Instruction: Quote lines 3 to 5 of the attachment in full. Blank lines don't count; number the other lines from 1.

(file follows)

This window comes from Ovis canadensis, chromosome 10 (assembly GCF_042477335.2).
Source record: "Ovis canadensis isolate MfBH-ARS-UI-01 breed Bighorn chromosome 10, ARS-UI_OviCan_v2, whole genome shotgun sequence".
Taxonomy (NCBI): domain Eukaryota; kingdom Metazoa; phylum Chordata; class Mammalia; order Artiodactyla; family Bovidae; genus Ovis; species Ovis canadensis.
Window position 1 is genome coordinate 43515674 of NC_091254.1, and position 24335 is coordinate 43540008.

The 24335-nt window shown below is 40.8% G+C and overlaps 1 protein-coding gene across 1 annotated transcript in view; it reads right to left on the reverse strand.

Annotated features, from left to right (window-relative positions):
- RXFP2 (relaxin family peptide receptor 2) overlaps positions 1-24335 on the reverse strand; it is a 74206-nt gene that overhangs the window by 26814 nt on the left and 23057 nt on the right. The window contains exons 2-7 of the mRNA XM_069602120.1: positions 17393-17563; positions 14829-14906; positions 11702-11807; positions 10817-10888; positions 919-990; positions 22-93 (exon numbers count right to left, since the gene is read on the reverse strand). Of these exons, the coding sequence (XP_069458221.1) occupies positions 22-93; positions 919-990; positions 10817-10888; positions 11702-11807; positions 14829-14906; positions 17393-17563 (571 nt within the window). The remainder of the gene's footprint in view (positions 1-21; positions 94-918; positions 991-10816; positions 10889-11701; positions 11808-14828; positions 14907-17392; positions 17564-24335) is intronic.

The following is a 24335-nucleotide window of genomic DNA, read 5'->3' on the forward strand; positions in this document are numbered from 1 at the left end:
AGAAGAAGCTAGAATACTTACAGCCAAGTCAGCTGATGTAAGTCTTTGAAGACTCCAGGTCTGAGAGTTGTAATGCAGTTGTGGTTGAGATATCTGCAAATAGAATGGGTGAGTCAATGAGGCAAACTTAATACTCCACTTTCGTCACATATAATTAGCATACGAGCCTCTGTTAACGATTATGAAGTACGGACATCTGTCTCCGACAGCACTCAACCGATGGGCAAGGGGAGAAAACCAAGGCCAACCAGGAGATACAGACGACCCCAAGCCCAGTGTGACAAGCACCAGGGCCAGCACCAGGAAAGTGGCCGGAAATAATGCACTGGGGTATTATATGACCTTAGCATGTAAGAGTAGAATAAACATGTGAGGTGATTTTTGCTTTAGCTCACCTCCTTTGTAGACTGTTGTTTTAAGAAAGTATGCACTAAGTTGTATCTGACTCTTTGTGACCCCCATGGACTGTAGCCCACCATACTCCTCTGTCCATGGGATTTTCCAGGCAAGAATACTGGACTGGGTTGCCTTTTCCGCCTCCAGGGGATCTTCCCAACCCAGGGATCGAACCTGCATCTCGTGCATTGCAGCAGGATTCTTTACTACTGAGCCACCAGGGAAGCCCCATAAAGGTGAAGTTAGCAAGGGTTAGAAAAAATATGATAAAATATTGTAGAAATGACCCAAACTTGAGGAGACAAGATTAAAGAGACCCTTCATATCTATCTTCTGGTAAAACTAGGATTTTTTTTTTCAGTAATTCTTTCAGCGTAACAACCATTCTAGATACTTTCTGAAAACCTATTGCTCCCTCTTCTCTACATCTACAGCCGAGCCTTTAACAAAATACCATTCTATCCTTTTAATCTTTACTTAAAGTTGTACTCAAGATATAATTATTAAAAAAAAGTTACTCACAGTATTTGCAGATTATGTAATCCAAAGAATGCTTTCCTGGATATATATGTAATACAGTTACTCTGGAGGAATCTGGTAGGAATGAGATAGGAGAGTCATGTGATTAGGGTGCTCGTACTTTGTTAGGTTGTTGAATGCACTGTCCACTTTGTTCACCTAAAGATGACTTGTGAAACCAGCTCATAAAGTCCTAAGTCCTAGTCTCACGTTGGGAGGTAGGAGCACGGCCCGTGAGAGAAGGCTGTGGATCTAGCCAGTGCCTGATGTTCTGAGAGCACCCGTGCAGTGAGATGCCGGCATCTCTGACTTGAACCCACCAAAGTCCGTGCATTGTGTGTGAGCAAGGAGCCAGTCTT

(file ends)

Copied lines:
Taxonomy (NCBI): domain Eukaryota; kingdom Metazoa; phylum Chordata; class Mammalia; order Artiodactyla; family Bovidae; genus Ovis; species Ovis canadensis.
Window position 1 is genome coordinate 43515674 of NC_091254.1, and position 24335 is coordinate 43540008.

The 24335-nt window shown below is 40.8% G+C and overlaps 1 protein-coding gene across 1 annotated transcript in view; it reads right to left on the reverse strand.